It's a question made for Hamlet: Should you hang in there and suffer the slings and arrows of a turbulent stock market, or face another challenge - figuring out something smarter to do?
Here are some arguments for both sides:
Option 1. Status quo: Whether equities are in a dip or rout, investment gurus generally agree about the folly of trying to time the market - finding the right moment to exit, and later to reenter at a lower price.
Investors heard similar cautions that stocks were overpriced two years ago, and what followed was a 70 percent surge.
Also, defensive strategies can be tricky to implement. Some "contrarian" funds, which aim to go up or at least protect your money when the market drops, have fallen lately along with their bullish rivals. And in an upswing they may do terribly.
The greatest risk, experts say, is being out of the market when it's rising.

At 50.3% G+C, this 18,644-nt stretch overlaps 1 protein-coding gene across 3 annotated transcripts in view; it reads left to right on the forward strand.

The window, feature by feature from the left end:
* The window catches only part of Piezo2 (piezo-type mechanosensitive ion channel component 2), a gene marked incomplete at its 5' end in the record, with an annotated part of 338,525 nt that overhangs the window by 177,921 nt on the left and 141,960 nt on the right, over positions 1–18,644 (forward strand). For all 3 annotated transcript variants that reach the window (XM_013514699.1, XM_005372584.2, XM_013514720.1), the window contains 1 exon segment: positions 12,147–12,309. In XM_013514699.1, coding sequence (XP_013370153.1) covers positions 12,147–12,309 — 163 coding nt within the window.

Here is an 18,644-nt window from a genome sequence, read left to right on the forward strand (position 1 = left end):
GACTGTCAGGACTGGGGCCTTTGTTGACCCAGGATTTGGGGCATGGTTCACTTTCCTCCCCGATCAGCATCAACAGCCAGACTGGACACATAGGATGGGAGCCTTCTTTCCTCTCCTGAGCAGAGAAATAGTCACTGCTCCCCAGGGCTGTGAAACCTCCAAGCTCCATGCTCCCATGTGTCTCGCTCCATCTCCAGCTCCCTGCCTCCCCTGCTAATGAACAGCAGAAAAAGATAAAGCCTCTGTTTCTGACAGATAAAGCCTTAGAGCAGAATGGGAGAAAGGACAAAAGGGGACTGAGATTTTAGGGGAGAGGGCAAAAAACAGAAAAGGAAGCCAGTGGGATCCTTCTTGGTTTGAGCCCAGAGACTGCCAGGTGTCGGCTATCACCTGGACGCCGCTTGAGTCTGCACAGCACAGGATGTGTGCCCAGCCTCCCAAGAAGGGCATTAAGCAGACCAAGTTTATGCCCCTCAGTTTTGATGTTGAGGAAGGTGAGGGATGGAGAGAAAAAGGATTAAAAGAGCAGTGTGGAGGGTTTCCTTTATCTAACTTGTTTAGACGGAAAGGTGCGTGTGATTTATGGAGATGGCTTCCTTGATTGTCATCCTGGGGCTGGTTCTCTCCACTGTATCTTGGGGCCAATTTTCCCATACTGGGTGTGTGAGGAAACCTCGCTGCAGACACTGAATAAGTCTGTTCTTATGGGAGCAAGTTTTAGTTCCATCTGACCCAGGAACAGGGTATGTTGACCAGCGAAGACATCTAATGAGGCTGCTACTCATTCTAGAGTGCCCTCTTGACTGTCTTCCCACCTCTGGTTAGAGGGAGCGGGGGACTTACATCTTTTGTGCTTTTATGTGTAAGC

So, stick with your long-term plan. If you're edgy, maybe you need to reevaluate your asset allocation among stocks, bonds, and cash to conform more with your tolerance for risk.
Option 2. Do something: Sure, it's hard to time the market, but we just saw interest rates start rising last month. Historically that's been bad for stock prices.
There have been 29 bear markets - drops of 20 percent or more - since 1900. Occasionally it takes years to fully recover.
Because of the difficulty of timing the market, experts in this camp still don't advocate selling everything.
But they note that much of the money now in mutual funds has arrived in just the past few years. Should stocks slide more than their recent correction, no one knows whether some of these investors might sell and send the market down even further.
One option, especially if your money is in a retirement account where capital gains aren't taxed each year, is to move some money into a money market fund or into a defensive stock fund, such as a real estate fund.
To decide if you want to shift some money, do some research on your funds. Morningstar and Value Line mutual fund reports, available in most libraries, can tell you if a seemingly conservative fund has a huge position in the volatile technology sector, for example. Value Line's fund profiles also show how a fund has done in past bear markets - if the fund was around way back then.